Take the 2-minute tour ×
Stack Overflow is a question and answer site for professional and enthusiast programmers. It's 100% free.

I am looking for a way to drop connections from known spam ip addresses on an Amazon's Elastic Load Balancer (ELB)?

I am currently doing this at the web server level (multiple instances, running behind the ELB), but wondering if there is a way to do it at the ELB. This way, I can avoid configuring each web server instance for this.

I typically pull the Drop List from Spamhause.org every day and update my web server configuration

share|improve this question

closed as off-topic by Jens Erat, Dukeling, Chris, C4 - Travis, Luc M Nov 22 '13 at 1:29

This question appears to be off-topic. The users who voted to close gave these specific reasons:

  • "Questions on professional server- or networking-related infrastructure administration are off-topic for Stack Overflow unless they directly involve programming or programming tools. You may be able to get help on Server Fault." – Jens Erat, C4 - Travis, Luc M
  • "Questions about general computing hardware and software are off-topic for Stack Overflow unless they directly involve tools used primarily for programming. You may be able to get help on Super User." – Dukeling, Chris
If this question can be reworded to fit the rules in the help center, please edit the question.

2 Answers 2

I would try using VPC ACLs for that. First of all, ELBs inside VPC can use Security Groups but they only specify a traffic you allow in and out of an ELB. To actually block a traffic coming from a certain IP - an ACL would be the best.

For that to work - a pair of a public (internet-facing) and internal ELBs need to be used with internal ELB protected by subnet ACL DENY rules.

share|improve this answer
Interesting. Could you elaborate or point me to literature which explains this in more detail? I have never used VPC earlier. Could this change make my setup more complex to manage? –  Litmus Nov 21 '13 at 17:09
User Guide would be a place to start. Yes, introducing VPC makes the setup more secure but more involved, as a result - there are more "moving parts" to manage: ACLs, NAT, Internet Gateway, and Route Tables. –  Evgeny Goldin Nov 21 '13 at 18:03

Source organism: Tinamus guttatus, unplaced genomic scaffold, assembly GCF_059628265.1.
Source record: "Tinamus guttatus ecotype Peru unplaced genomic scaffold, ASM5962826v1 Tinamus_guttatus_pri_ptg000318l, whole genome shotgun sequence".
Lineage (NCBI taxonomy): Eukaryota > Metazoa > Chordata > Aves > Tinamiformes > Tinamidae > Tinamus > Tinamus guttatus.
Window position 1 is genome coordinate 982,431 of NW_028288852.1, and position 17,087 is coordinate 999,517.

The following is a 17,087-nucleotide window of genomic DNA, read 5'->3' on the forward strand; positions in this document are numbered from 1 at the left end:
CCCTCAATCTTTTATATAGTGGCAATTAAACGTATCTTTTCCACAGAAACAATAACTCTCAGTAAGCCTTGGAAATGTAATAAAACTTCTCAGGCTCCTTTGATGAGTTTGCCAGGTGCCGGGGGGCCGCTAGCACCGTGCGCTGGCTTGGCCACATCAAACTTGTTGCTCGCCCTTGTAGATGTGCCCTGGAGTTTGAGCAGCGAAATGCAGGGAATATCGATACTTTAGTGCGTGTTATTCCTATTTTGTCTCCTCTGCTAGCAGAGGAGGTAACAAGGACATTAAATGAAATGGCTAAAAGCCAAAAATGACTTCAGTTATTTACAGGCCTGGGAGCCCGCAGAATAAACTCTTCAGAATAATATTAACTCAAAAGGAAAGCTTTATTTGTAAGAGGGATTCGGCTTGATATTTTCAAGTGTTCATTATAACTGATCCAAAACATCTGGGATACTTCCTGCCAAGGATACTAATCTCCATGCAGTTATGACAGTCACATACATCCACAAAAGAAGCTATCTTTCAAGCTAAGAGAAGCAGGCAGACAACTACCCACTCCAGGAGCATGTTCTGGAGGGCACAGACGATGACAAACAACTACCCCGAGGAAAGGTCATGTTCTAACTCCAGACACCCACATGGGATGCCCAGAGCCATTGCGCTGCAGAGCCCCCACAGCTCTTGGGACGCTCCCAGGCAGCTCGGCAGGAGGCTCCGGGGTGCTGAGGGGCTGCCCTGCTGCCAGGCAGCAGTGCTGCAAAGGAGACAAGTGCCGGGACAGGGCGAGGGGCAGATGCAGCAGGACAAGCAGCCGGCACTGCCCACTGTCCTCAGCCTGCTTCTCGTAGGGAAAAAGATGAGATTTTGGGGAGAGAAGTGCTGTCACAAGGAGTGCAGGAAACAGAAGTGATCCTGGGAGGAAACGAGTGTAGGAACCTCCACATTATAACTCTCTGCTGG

In EC2-classic (a usual way to launch EC2 instances) instances are always launched in a public network. In VPC they're either launched in a public or a private network. Once in a private network - they can be totally isolated from the external world and only SSH-ed to from specific boxes in a public network (typically SSH gateway) or from inside organization (on-premises) network if VPC is connected to it which it doesn't have to. –  Evgeny Goldin Nov 21 '13 at 18:07
You can associate a security group with an ELB, as long as it's in a VPC. Then just specify the security group rules as normal to block/allow traffic –  Seb Jan 28 '14 at 17:14

You can't do this from an ELB that is not instantiated inside a VPC (at the date of this answer). If inside a VPC, check out the other answers. If not, you can switch to something more controlable, such as HAProxy or place CloudFlare (https://www.cloudflare.com/) in front of your ELB, which is probably a better option.

share|improve this answer
You can do this with ELB. ELBs in an IAM account can have a VPC associated with them, but still use normal security groups. –  Seb Jan 28 '14 at 17:13
I'm sorry for the inconsistency in this case. Would it the be correct to specify that you can't do this with an ELB not associated with a VPC? –  andreimarinescu Jan 29 '14 at 11:34
Yes I think that's the case –  Seb Jan 30 '14 at 12:21
Thanks, Seb, I've edited my answer accordingly. –  andreimarinescu Jan 30 '14 at 15:43

Not the answer you're looking for? Browse other questions tagged or ask your own question.